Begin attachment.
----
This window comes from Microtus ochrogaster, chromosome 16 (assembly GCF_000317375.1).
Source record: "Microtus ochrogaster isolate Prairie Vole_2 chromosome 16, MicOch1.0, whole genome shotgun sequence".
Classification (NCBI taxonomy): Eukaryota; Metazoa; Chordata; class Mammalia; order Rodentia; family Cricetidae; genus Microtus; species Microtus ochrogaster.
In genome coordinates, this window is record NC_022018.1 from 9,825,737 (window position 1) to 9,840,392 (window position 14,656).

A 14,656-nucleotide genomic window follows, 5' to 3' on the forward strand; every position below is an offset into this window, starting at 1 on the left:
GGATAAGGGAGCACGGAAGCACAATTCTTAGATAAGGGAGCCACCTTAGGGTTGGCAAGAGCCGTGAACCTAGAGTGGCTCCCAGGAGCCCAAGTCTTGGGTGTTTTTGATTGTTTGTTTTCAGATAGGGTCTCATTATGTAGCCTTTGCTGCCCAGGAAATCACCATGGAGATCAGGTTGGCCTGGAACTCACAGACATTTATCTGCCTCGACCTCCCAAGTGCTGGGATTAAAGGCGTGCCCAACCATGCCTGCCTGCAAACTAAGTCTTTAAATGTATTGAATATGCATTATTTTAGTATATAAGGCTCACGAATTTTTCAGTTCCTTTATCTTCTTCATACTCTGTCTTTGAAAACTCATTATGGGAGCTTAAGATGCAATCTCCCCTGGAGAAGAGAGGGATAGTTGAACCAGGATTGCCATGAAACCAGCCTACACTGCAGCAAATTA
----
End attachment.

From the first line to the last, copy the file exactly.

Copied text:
This window comes from Microtus ochrogaster, chromosome 16 (assembly GCF_000317375.1).
Source record: "Microtus ochrogaster isolate Prairie Vole_2 chromosome 16, MicOch1.0, whole genome shotgun sequence".
Classification (NCBI taxonomy): Eukaryota; Metazoa; Chordata; class Mammalia; order Rodentia; family Cricetidae; genus Microtus; species Microtus ochrogaster.
In genome coordinates, this window is record NC_022018.1 from 9,825,737 (window position 1) to 9,840,392 (window position 14,656).

A 14,656-nucleotide genomic window follows, 5' to 3' on the forward strand; every position below is an offset into this window, starting at 1 on the left:
GGATAAGGGAGCACGGAAGCACAATTCTTAGATAAGGGAGCCACCTTAGGGTTGGCAAGAGCCGTGAACCTAGAGTGGCTCCCAGGAGCCCAAGTCTTGGGTGTTTTTGATTGTTTGTTTTCAGATAGGGTCTCATTATGTAGCCTTTGCTGCCCAGGAAATCACCATGGAGATCAGGTTGGCCTGGAACTCACAGACATTTATCTGCCTCGACCTCCCAAGTGCTGGGATTAAAGGCGTGCCCAACCATGCCTGCCTGCAAACTAAGTCTTTAAATGTATTGAATATGCATTATTTTAGTATATAAGGCTCACGAATTTTTCAGTTCCTTTATCTTCTTCATACTCTGTCTTTGAAAACTCATTATGGGAGCTTAAGATGCAATCTCCCCTGGAGAAGAGAGGGATAGTTGAACCAGGATTGCCATGAAACCAGCCTACACTGCAGCAAATTA